You never want to make content editing difficult.

Content is still important for SEO and UX. It’s the value, the secret sauce of any good website.

A CMS, like frameworks, is software. And software requires upgrades. We’re an open source shop meaning we build websites on top of open source CMS’s like WordPress or Drupal. There are others but these have proven to be the most reliable and easiest to work with on our end and for our clients.

Running old versions of a CMS can mean, yup, you guessed it, degradation in functionality, security vulnerabilities, and website performance. These will affect your SEO, your UX, and your conversion rate. So, keep your CMS up-to-date folks!

But, What about the Website’s Design???

So, now that we got all that boring, but important, code stuff out of the way, let’s talk about the fun stuff… the “look and feel.” What’s the saying?

You never get a second chance to make a first impression!

So true. And that impression is made within seconds (milliseconds even). Your organization is being judged before a single link is clicked or a word is read. Don’t take my word for it…

“It takes about 50 milliseconds (that’s 0.05 seconds) for users to form an opinion about your website that determines whether they like your site or not, whether they’ll stay or leave.” –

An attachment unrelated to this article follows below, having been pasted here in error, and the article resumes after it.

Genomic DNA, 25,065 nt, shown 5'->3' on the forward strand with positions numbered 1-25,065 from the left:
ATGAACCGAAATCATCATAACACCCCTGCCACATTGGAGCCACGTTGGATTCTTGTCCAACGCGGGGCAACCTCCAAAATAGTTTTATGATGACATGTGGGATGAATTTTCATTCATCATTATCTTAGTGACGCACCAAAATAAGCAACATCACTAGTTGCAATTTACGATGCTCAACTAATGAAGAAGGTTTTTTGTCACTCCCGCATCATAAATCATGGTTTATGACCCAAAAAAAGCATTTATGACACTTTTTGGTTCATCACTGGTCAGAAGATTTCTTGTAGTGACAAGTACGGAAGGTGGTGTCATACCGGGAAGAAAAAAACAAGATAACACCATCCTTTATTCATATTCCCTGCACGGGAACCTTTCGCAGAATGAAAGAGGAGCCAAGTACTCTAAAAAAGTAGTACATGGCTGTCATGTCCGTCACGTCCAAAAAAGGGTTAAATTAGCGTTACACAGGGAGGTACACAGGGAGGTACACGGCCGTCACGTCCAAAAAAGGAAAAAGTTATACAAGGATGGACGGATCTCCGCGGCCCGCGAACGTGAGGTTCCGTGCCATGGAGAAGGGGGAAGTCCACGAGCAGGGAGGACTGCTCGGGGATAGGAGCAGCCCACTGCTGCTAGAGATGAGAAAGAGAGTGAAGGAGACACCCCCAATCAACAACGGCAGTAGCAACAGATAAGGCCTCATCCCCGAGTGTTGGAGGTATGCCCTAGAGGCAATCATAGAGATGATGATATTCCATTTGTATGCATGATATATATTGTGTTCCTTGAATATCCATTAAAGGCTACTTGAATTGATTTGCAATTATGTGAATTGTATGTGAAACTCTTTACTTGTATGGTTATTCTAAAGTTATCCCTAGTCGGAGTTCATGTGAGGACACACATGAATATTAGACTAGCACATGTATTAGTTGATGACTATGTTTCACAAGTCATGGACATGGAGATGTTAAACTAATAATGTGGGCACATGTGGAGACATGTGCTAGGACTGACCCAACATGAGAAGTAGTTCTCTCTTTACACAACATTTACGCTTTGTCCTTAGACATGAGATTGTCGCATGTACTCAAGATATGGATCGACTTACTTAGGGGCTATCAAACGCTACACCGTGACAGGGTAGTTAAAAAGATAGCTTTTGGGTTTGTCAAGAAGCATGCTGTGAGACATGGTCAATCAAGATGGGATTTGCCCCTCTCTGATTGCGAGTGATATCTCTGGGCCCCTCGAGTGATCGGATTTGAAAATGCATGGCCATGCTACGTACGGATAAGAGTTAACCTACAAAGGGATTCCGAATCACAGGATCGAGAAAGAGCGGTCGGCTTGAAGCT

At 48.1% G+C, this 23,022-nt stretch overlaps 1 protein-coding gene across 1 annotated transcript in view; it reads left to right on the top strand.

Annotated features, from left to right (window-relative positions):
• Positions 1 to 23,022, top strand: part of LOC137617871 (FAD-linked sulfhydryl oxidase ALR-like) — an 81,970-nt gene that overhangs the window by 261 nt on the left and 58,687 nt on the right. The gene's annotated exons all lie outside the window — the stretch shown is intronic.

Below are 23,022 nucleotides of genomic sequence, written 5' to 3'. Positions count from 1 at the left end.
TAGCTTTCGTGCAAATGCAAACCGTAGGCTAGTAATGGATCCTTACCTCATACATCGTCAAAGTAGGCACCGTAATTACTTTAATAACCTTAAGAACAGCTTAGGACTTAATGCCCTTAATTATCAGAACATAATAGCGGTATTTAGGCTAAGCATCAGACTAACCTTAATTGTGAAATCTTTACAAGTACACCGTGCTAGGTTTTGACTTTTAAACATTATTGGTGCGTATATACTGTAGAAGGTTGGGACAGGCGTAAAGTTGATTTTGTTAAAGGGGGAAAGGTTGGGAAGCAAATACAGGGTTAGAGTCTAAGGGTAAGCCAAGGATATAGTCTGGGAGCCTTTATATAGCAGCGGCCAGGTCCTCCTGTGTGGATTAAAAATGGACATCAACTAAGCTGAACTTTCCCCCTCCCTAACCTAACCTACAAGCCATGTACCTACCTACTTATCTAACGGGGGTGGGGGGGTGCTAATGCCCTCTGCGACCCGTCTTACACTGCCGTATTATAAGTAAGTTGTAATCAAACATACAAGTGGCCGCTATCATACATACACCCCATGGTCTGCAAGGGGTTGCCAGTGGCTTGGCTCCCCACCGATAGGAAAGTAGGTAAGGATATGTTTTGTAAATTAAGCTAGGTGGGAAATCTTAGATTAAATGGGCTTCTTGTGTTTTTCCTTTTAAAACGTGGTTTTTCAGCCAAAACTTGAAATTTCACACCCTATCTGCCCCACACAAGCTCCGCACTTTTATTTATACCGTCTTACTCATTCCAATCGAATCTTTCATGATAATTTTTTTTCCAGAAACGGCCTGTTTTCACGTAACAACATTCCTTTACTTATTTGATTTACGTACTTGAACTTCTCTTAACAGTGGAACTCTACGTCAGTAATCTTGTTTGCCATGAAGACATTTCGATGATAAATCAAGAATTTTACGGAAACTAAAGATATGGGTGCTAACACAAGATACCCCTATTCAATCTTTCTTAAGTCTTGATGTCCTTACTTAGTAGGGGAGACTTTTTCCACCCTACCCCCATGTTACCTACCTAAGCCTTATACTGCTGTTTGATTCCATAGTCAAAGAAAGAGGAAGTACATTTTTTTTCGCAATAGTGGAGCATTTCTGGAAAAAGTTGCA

Think about your own internet surfing experience. How many times have you gone to a website, from a link or a listing in a search result, and immediately clicked away? And why did you do that? Here are some possible reasons…

  • It didn’t load properly or at all (see above)
  • You’re on a mobile device but the website is stuck in 2005
  • There are too many distractions or information overload
  • It just didn’t feel safe
  • I mean, it’s ugly, no offense

Sometimes, all of these reasons are bouncing around your brain before you even realize you’ve selected the back button.

You can break design into two categories…

  1. Visual Validation
  2. UI/UX

Visual Validation (Snap Judgement)

Am I in the right place? The color, images, and layout can have an immediate impact on the user’s decision to stay or go. We use visual cues all the time to know where to go and what to do: stop signs, red light/green light, etc .

A website’s design is no different.

The colors and imagery lay the thematic foundation. Colors can also be very trendy. For example, look at our website in 2010 vs. 2014 below. Much different. And we got a lot of compliments on both versions.

The darker, older version used a lot of deep earth tones and textures. This was very popular back then. Now, not so much. But, maybe that trend will come back around soon so we can save ourselves a little design time. 😉

The lightness, darkness, cleanliness, texture, and so much more are all part of a website’s design. Business websites tend to use a lot of blues or greens, be very “clean” and are modern, to an extent.